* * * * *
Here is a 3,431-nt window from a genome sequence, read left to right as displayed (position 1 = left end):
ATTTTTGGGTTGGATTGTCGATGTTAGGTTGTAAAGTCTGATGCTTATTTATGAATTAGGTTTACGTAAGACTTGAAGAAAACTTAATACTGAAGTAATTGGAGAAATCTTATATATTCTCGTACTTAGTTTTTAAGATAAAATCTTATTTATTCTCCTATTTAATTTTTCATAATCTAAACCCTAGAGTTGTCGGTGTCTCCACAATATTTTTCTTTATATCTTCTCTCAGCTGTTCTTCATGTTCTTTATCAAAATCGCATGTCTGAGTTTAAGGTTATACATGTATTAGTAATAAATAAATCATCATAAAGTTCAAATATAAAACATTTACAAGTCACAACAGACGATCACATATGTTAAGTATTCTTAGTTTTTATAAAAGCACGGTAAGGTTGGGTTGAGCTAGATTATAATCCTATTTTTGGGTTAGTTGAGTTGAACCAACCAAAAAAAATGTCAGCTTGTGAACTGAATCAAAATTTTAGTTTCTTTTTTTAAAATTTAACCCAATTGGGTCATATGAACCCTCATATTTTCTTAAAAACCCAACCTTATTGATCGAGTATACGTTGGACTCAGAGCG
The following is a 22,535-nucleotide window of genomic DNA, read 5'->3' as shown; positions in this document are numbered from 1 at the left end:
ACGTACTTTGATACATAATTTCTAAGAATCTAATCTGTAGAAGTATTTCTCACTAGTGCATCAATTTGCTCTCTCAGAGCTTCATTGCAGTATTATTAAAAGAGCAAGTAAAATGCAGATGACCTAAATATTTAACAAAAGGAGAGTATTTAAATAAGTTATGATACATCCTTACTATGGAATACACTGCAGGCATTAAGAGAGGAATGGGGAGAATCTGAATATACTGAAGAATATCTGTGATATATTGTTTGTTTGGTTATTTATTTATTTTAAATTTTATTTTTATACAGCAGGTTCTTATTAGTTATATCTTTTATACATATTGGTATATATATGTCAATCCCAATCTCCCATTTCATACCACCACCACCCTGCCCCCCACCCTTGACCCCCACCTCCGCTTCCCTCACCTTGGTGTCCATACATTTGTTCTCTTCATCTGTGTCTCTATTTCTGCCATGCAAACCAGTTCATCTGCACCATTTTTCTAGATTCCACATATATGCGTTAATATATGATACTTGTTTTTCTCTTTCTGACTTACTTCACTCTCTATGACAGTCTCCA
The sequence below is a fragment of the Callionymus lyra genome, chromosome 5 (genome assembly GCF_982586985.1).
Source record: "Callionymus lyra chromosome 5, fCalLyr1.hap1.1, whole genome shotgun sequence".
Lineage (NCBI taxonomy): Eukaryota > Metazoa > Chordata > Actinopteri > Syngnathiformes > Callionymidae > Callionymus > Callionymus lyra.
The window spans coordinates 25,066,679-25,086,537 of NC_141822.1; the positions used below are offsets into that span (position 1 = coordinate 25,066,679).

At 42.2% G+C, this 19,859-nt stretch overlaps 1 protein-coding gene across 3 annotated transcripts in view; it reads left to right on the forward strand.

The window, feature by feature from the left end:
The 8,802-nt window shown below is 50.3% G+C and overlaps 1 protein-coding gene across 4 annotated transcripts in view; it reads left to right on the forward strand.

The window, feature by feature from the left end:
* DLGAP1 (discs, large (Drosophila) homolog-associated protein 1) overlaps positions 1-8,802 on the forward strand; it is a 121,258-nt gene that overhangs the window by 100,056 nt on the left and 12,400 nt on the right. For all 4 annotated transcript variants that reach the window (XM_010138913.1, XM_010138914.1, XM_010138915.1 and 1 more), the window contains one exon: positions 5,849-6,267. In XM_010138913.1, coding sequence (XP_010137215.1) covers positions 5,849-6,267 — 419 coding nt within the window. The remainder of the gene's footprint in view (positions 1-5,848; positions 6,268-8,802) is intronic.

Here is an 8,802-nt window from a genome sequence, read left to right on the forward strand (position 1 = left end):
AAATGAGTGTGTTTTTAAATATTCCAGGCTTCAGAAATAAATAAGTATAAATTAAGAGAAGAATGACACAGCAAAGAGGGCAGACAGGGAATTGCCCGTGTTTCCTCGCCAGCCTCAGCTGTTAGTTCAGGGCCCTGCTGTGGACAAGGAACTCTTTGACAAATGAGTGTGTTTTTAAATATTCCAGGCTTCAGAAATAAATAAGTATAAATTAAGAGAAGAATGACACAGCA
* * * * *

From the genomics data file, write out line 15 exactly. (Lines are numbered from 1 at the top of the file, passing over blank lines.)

AAATGAGTGTGTTTTTAAATATTCCAGGCTTCAGAAATAAATAAGTATAAATTAAGAGAAGAATGACACAGCAAAGAGGGCAGACAGGGAATTGCCCGTGTTTCCTCGCCAGCCTCAGCTGTTAGTTCAGGGCCCTGCTGTGGACAAGGAACTCTTTGACAAATGAGTGTGTTTTTAAATATTCCAGGCTTCAGAAATAAATAAGTATAAATTAAGAGAAGAATGACACAGCA